Ohio GOP wins favorable state ballot cards, flouting reform attempts

Ohio Republicans won favorable legislative redistricting maps for this year’s election on Friday after the state’s top court effectively raised its hands in an attempt to enforce new redistricting rules.

The GOP victory came via a Federal Court ruling by judges who said they felt compelled to approve a map to ensure Ohio could run its election, even if that map was the one that the state Supreme Court had declared unconstitutional.

“Between the impasse between state officials and the delay in getting the case, our options were limited. We therefore chose the best of our bad options,” the federal court wrote in an order that moved the legislative primary to August 2. originally scheduled for May 3.

The court’s decision was a blow to the state’s efforts to reform its redistricting process.

New rules imposed by a state constitutional amendment approved by voters in 2015 aimed to curb gerrymandering and require lawmakers from both parties to work together when drawing legislative districts.

While this year’s pro-GOP map will be redrawn ahead of the 2024 election, Republicans’ near-term victory nevertheless exposed the flaws in a bipartisan redistricting process that supporters have fought for years to reform.

“The people of Ohio thought they were clearly cementing rules into the Ohio Constitution and that the Ohio Redistricting Commission would follow those rules, create transparent bipartisan maps, so we could participate in elections fair and meaningful. And that didn’t happen,” said Catherine Turcer, a decades-long redistricting reform activist and executive director of the good governance group Common Cause Ohio.

The map expected to be used this year gives Republicans at least 54% of the seats in the state Legislature. He was twice declared invalid by the state Supreme Court.

Republicans were able to bolster their version in part by refusing to vote for maps proposed by Democrats or independent mapmakers.

The Ohio Supreme Court has spent months invalidating maps advanced by the GOP-led state redistricting commission and pressuring panel members to draw fair maps. But in the end, the High Court did not have the power to implement maps itself, as the Federal Court did.

In rulings earlier this week, the state court acknowledged it effectively had no options to force change in this year’s process, with Chief Justice Maureen O’Connor suggesting voters should consider further reform.

“Having witnessed how constitutional reforms can be frustrated by hyper-partisanship and the power of inertia, the people of Ohio have the power to change these dynamics. This opportunity should not be wasted.” , she wrote in a concurring opinion.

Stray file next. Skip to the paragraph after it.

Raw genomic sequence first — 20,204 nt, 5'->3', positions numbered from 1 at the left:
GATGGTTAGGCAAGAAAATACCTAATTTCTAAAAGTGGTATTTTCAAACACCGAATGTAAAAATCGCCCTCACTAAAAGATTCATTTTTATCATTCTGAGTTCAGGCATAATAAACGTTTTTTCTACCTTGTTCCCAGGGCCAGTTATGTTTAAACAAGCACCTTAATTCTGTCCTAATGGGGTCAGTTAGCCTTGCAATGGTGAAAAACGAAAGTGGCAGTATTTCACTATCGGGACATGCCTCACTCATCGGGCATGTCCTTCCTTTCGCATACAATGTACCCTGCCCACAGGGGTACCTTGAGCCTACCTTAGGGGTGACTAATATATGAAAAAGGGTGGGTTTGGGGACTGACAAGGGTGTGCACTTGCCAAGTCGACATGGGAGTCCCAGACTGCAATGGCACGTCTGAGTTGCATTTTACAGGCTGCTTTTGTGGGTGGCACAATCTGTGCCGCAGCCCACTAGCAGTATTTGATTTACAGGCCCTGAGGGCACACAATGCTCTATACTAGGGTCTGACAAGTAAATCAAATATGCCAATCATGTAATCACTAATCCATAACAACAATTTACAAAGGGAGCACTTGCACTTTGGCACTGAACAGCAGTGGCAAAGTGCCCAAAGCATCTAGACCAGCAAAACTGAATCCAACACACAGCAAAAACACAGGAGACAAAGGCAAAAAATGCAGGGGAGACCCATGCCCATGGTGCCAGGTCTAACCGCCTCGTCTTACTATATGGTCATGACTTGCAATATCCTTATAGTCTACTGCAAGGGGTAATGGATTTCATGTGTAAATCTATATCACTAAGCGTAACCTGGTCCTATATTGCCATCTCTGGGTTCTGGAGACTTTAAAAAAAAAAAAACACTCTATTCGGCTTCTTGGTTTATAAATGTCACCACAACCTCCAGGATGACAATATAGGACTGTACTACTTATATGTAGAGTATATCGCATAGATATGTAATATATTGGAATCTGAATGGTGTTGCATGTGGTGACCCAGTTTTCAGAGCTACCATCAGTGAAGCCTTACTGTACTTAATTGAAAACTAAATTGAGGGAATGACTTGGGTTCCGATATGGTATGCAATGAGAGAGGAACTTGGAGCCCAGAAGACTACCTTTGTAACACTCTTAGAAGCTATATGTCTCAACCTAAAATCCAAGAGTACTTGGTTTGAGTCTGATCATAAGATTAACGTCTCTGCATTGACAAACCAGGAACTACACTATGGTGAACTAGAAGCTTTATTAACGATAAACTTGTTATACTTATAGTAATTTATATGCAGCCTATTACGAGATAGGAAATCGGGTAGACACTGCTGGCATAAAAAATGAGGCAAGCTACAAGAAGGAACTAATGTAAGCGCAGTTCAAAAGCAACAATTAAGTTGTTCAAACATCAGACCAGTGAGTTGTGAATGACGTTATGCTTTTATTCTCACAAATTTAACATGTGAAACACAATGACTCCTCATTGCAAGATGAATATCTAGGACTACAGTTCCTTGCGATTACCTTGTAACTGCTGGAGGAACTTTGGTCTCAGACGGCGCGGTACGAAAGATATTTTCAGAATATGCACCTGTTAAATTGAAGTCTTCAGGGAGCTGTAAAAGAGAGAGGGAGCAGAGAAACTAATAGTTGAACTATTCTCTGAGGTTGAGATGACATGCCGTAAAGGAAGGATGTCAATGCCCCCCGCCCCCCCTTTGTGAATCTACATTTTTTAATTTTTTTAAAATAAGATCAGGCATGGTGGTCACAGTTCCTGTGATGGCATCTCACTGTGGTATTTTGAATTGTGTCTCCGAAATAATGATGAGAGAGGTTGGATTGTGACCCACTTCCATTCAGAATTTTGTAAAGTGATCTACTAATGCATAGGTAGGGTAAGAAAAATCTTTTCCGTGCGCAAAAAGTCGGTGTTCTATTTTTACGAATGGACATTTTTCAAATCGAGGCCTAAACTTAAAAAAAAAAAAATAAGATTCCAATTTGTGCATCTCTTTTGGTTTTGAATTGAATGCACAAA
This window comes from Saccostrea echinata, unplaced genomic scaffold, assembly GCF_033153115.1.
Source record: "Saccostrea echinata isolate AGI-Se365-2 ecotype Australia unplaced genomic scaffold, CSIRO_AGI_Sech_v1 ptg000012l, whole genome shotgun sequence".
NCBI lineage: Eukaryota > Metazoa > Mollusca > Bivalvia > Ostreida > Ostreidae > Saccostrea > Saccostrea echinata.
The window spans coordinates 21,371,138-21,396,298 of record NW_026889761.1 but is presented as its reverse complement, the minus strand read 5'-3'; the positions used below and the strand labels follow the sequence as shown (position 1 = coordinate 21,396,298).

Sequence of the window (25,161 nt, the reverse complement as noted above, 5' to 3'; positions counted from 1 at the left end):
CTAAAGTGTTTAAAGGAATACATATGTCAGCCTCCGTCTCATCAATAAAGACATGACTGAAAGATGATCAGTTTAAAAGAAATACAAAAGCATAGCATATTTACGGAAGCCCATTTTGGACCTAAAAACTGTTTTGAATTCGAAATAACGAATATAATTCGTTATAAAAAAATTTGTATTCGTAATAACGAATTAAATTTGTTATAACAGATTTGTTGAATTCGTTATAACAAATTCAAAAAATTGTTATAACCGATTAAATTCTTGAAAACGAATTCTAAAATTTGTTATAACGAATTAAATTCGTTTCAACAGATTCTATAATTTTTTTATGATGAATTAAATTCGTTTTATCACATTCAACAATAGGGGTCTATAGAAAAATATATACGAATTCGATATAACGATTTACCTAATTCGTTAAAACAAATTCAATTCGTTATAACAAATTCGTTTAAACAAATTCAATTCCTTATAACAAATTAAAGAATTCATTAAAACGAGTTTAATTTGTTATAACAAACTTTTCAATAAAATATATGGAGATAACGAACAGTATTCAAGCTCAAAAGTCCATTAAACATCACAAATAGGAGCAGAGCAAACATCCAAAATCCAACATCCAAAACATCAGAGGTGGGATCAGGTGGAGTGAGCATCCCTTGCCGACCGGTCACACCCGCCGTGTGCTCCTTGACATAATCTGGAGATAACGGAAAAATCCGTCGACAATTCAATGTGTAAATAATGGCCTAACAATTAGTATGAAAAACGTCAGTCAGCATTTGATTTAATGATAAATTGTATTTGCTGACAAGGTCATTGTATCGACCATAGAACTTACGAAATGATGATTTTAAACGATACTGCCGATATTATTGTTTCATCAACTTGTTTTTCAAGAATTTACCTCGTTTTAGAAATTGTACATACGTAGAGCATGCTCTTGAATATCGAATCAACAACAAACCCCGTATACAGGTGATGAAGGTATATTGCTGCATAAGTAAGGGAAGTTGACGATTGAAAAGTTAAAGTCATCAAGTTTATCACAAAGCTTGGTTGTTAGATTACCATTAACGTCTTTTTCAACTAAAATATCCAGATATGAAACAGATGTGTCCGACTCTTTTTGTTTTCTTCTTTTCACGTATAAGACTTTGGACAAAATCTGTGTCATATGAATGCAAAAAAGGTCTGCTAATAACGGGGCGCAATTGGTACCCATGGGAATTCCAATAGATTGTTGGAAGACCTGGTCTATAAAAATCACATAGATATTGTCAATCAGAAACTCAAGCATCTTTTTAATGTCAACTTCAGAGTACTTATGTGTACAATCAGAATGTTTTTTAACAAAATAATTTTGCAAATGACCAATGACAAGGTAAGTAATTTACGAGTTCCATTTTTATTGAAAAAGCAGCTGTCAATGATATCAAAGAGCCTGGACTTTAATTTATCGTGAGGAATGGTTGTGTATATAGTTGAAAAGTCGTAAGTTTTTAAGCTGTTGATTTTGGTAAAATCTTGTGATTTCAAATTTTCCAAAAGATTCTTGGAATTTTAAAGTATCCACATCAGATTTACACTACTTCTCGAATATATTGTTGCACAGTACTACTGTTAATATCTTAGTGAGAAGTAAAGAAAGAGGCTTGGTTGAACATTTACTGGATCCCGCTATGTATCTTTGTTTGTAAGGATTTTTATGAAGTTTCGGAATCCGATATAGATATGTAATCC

Legal challenges against the Ohio Redistricting Commission are ongoing, and the panel is under a court order to draw new maps — for use in 2024 and beyond — by June 3. But it’s unclear whether the commission can be forced to do things differently next time around.

“There is no clear safety net, other than I guess litigation attrition and the fact that commissioners will be called back and forced to keep trying again and again until they succeed,” said Yurij Rudensky, an attorney at the Brennan Center. for Justice who is representing Ohio voters in a lawsuit against the commission.

At the panel’s last meeting, Republican members defended the use of the GOP preference that will be used this year, saying it was the only card election officials could implement given the lack of time. Democrats countered that it was a problem created by Republicans, citing their refusal to meet for weeks.

Secretary of State Frank LaRose, a Republican, said the card was “the only viable option, the only viable option for effectively administering an August 2 primary election.”

Friday’s court order takes effect at midnight Saturday, giving the commission less than 36 hours to find a compromise. It is not planned to do so.

Ohio is one of several states that have created new redistricting commissions for 2022. Michigan, Colorado, New York, Virginia and Ohio have all created new entities to draw political maps, joining States like California and Arizona that have been using commissions for decades.

Some states, such as Michigan and Colorado, have adopted independent commissions with citizens as members; others like Ohio and Virginia have lawmakers on their panels.

What’s critical in either approach, Rudensky said, is what action is taken when a commission isn’t doing its job well.

“The best way to deter abuse is to create a feeling among map designers that unless they approach the task in good faith, unless they uphold the standards to which they are bound, that someone ‘someone else will take over the process,’ he said. said. “It’s an incredibly powerful thing.”

In Ohio, the state constitution gives the state Supreme Court jurisdiction over the commission, but the court can only approve or invalidate a map passed by the commission. They cannot implement or draw a map of their own choosing, which other state courts in Virginia and New York have done when commissions failed to produce maps for certain races.

Still, Rudensky argued the result in Ohio was at least a step in the right direction.

“It’s not the process the voters intended, it’s not the way the redistricting should have happened,” he told NBC News. “It’s still an improvement.”

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